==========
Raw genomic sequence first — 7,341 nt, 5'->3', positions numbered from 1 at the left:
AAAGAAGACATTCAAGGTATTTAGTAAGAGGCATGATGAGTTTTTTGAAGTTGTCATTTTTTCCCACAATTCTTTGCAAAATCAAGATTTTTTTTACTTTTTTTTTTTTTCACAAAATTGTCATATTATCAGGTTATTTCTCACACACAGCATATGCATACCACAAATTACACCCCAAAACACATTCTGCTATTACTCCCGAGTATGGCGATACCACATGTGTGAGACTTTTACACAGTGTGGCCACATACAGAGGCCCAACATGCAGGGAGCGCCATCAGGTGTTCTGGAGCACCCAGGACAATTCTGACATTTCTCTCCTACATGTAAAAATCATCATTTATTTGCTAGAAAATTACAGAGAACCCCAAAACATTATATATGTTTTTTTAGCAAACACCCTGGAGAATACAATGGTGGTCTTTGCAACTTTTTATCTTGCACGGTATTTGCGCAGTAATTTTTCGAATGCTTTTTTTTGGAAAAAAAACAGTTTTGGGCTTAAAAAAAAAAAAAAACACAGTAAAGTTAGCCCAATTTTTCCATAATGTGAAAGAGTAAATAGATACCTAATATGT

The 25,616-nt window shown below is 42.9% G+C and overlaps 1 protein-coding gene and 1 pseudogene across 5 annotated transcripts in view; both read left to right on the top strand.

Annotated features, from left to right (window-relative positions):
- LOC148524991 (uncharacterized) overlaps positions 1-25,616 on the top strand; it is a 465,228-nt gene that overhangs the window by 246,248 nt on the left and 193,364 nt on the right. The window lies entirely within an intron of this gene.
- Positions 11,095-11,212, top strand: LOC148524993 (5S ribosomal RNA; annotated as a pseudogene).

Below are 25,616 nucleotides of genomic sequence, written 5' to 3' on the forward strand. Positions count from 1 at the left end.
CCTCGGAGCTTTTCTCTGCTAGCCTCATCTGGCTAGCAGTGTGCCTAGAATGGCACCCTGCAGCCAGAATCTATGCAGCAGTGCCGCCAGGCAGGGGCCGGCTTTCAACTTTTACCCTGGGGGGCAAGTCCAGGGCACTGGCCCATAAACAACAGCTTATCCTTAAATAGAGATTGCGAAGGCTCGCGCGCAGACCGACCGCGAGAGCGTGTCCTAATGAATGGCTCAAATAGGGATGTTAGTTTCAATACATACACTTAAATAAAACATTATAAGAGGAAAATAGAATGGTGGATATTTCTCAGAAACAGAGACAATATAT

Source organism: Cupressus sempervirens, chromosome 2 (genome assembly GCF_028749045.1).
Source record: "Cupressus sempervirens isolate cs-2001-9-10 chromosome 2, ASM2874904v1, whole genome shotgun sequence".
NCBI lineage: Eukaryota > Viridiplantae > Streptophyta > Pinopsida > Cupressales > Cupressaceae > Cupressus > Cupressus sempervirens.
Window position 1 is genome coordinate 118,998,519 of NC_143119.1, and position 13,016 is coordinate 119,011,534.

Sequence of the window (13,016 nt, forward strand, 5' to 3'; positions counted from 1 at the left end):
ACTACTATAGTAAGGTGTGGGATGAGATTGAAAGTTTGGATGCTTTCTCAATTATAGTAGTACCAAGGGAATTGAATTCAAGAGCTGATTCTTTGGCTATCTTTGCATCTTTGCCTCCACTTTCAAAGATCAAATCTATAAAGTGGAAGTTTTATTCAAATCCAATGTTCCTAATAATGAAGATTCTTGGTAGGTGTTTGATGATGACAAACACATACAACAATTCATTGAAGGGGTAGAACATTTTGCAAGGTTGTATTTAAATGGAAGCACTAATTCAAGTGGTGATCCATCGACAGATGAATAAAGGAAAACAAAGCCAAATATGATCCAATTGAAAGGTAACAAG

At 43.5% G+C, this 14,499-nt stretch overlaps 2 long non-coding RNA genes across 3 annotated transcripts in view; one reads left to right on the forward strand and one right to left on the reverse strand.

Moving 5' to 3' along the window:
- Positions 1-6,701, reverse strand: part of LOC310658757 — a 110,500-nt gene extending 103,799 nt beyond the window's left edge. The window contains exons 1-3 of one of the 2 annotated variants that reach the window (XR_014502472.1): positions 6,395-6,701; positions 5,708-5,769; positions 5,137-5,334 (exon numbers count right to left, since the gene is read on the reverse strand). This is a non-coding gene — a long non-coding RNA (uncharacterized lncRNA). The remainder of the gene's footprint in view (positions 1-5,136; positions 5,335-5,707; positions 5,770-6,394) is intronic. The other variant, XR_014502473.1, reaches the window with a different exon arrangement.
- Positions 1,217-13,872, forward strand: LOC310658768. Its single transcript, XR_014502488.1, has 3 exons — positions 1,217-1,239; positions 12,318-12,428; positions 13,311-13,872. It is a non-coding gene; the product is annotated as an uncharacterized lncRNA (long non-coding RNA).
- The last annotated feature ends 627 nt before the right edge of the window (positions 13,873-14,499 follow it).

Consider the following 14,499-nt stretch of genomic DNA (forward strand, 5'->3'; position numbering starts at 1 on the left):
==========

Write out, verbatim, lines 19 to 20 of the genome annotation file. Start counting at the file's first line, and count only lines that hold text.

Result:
- The last annotated feature ends 627 nt before the right edge of the window (positions 13,873-14,499 follow it).

Consider the following 14,499-nt stretch of genomic DNA (forward strand, 5'->3'; position numbering starts at 1 on the left):